Yes, I have some lifestyle creep in my life, but I’m still saving over 25% of my income and investing it. I’m also living a more balanced life and really enjoying my vacations without worrying about how I’m going to be able to afford them!

I will have to cut out some fat in my lifestyle if I want to remain debt-free, but I don’t think it will be that difficult to accomplish.

Hope you enjoyed my lifestyle creep checkup. How are you going, are you experiencing any such phenomena?

MR

 

 

15 Responses to Lifestyle Creep Checkup

  1. It’s good you blew off your wife’s speeding ticket. That helps a relationship! What’ done is done!

  2. You are doing great MR. You have worked hard to pay off ALL debt. If your kids want to play soccer, then that is great. As you said, you pay off your credit card in full each month.

    Do you have a goal for retirement or something big? In your situation, I would enjoy life and be a responsible spender. However, if my spending started detracted from my overall goals, then I would start to worry. Regarding the speeding ticket, what else can you do? I guess you can drive slower to prevent a ticket in the future, but you can’t get that money back. Not many people have a ‘driving infraction’ fund, unless they are a really bad driver I suppose.

    I think you are doing great!

    • Kris, you are right! I need to try to balance out my lifestyle, and spend money on things that are important to me or my family!

      lol, I love the “drive infraction” fund :). When I was single, I would just make the money up by cutting back in other areas. It would take me about a month or two to recap my lose, but eventually it would even out and I would go back to normal.

  3. First of all, congrats on being debt free. Second, as long as you are making and meeting savings goals, then that should be a decent way to keep the creep under control. Periodic check-ups sound like a good way to go.

  4. krantcents says:

    My approach is making savings (retirement) a priority and keeping my expenses inline. Life is more than just sacrifice. Why not indulge occasionally?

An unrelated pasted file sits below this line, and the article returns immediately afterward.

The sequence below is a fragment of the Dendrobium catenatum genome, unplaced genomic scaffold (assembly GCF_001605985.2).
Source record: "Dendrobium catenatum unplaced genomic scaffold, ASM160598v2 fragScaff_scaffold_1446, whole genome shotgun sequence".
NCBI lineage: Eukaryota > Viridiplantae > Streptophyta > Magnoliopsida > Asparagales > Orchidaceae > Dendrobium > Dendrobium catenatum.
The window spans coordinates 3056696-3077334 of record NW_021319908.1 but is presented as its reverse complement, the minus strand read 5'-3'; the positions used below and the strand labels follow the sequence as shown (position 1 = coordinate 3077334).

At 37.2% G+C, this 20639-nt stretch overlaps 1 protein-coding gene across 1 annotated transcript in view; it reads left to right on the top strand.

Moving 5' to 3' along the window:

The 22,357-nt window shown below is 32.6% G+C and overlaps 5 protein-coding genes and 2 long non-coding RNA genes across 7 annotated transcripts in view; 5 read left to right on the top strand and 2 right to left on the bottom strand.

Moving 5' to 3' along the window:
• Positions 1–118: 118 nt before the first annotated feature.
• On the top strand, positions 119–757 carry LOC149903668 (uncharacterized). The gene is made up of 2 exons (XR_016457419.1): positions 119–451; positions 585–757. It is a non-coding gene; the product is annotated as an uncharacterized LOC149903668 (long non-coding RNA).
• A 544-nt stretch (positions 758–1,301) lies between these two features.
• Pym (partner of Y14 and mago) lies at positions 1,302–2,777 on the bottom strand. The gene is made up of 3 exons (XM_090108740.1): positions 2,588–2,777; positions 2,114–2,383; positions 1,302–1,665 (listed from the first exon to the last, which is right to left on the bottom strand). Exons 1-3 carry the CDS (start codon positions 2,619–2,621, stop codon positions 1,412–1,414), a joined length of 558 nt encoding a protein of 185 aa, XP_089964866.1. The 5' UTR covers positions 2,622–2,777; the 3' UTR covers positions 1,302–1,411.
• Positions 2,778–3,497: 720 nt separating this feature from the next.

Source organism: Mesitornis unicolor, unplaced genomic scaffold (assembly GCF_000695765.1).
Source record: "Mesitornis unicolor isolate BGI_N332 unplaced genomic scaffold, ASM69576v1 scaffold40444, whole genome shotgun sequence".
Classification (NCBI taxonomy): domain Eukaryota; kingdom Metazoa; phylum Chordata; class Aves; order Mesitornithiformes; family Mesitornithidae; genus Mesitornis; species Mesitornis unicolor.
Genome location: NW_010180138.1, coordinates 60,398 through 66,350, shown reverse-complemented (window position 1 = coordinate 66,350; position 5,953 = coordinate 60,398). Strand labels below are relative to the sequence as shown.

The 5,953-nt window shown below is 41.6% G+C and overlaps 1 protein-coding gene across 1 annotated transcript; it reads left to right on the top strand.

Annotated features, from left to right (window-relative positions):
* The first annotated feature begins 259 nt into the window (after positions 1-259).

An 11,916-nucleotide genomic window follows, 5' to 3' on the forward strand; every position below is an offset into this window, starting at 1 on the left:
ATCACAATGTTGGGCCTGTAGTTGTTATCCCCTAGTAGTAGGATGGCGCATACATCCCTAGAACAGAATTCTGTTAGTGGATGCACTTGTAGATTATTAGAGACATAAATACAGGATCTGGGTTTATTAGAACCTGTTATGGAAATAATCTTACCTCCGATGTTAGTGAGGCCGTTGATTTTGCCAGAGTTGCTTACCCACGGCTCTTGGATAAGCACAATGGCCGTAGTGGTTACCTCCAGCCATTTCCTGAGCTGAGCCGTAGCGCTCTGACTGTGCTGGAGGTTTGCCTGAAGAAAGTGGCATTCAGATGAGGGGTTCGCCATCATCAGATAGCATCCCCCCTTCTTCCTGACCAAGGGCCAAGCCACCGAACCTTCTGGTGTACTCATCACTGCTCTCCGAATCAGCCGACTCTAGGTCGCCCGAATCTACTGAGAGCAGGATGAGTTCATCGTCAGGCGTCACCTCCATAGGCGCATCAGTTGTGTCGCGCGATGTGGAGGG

5. I think you did a great job with the debt and deserve a little lifestyle creep. As long as you keep it from inflating much more, you should be fine right? You are still saving quite a bit more than the average American.

    • True, very true… I think I feel bad because I want to become wealthy, and I think that it will require even dime…

      Still, I’m not going to go skiing when I’m 80…

  6. A little indulging is fine, and it sounds you’re making some serious memories. In the end, it’s the 25% saved that counts. That’s an enviable figure for most people, even PF bloggers.

    • It’s pretty easy saving 25% when there is no debt involved and your a frugal person by nature (and you wife is too).

      Still, I’m starting to indulge a bit more and it’s getting easier too.

  7. Boo, you actually expect us to behave and pay attention. I’m being sarcastic. I think sometimes we’re way too hard on ourselves; however, that doesn’t mean we shouldn’t do just what you did: an inventory on spending and values to make sure that they are aligned properly.

    Cheers!

  8. First gen American says:

    I think a little creep is healthy, otherwise you may fall into the miserly category. It’s hard not to feel guilty about spending when it’s second nature to save. I just wrote about this last week too.

    You deserve a few indulgences here and there